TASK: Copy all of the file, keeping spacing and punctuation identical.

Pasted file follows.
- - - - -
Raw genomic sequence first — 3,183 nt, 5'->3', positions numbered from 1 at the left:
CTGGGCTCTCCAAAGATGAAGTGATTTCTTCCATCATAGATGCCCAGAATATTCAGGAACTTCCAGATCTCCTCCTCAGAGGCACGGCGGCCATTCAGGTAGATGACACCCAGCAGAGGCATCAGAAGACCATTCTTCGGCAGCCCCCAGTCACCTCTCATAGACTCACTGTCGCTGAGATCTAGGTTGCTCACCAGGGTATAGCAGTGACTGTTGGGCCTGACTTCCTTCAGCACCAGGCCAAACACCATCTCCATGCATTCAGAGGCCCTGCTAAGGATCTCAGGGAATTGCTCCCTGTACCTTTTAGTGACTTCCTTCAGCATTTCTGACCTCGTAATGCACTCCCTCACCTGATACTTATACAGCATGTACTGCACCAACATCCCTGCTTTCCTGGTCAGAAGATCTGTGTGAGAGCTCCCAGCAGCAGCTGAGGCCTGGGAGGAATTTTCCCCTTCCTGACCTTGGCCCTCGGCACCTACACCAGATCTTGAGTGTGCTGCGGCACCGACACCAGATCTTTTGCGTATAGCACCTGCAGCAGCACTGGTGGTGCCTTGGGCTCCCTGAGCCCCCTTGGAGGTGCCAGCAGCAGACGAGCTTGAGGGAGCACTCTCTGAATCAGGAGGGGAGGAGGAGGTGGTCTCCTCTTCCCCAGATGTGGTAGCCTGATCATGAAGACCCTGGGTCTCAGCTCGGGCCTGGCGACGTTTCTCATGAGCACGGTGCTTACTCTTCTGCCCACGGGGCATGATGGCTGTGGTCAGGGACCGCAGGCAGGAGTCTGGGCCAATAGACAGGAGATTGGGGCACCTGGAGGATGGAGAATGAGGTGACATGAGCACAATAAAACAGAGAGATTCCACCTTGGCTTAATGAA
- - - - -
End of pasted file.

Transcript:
Raw genomic sequence first — 3,183 nt, 5'->3', positions numbered from 1 at the left:
CTGGGCTCTCCAAAGATGAAGTGATTTCTTCCATCATAGATGCCCAGAATATTCAGGAACTTCCAGATCTCCTCCTCAGAGGCACGGCGGCCATTCAGGTAGATGACACCCAGCAGAGGCATCAGAAGACCATTCTTCGGCAGCCCCCAGTCACCTCTCATAGACTCACTGTCGCTGAGATCTAGGTTGCTCACCAGGGTATAGCAGTGACTGTTGGGCCTGACTTCCTTCAGCACCAGGCCAAACACCATCTCCATGCATTCAGAGGCCCTGCTAAGGATCTCAGGGAATTGCTCCCTGTACCTTTTAGTGACTTCCTTCAGCATTTCTGACCTCGTAATGCACTCCCTCACCTGATACTTATACAGCATGTACTGCACCAACATCCCTGCTTTCCTGGTCAGAAGATCTGTGTGAGAGCTCCCAGCAGCAGCTGAGGCCTGGGAGGAATTTTCCCCTTCCTGACCTTGGCCCTCGGCACCTACACCAGATCTTGAGTGTGCTGCGGCACCGACACCAGATCTTTTGCGTATAGCACCTGCAGCAGCACTGGTGGTGCCTTGGGCTCCCTGAGCCCCCTTGGAGGTGCCAGCAGCAGACGAGCTTGAGGGAGCACTCTCTGAATCAGGAGGGGAGGAGGAGGTGGTCTCCTCTTCCCCAGATGTGGTAGCCTGATCATGAAGACCCTGGGTCTCAGCTCGGGCCTGGCGACGTTTCTCATGAGCACGGTGCTTACTCTTCTGCCCACGGGGCATGATGGCTGTGGTCAGGGACCGCAGGCAGGAGTCTGGGCCAATAGACAGGAGATTGGGGCACCTGGAGGATGGAGAATGAGGTGACATGAGCACAATAAAACAGAGAGATTCCACCTTGGCTTAATGAA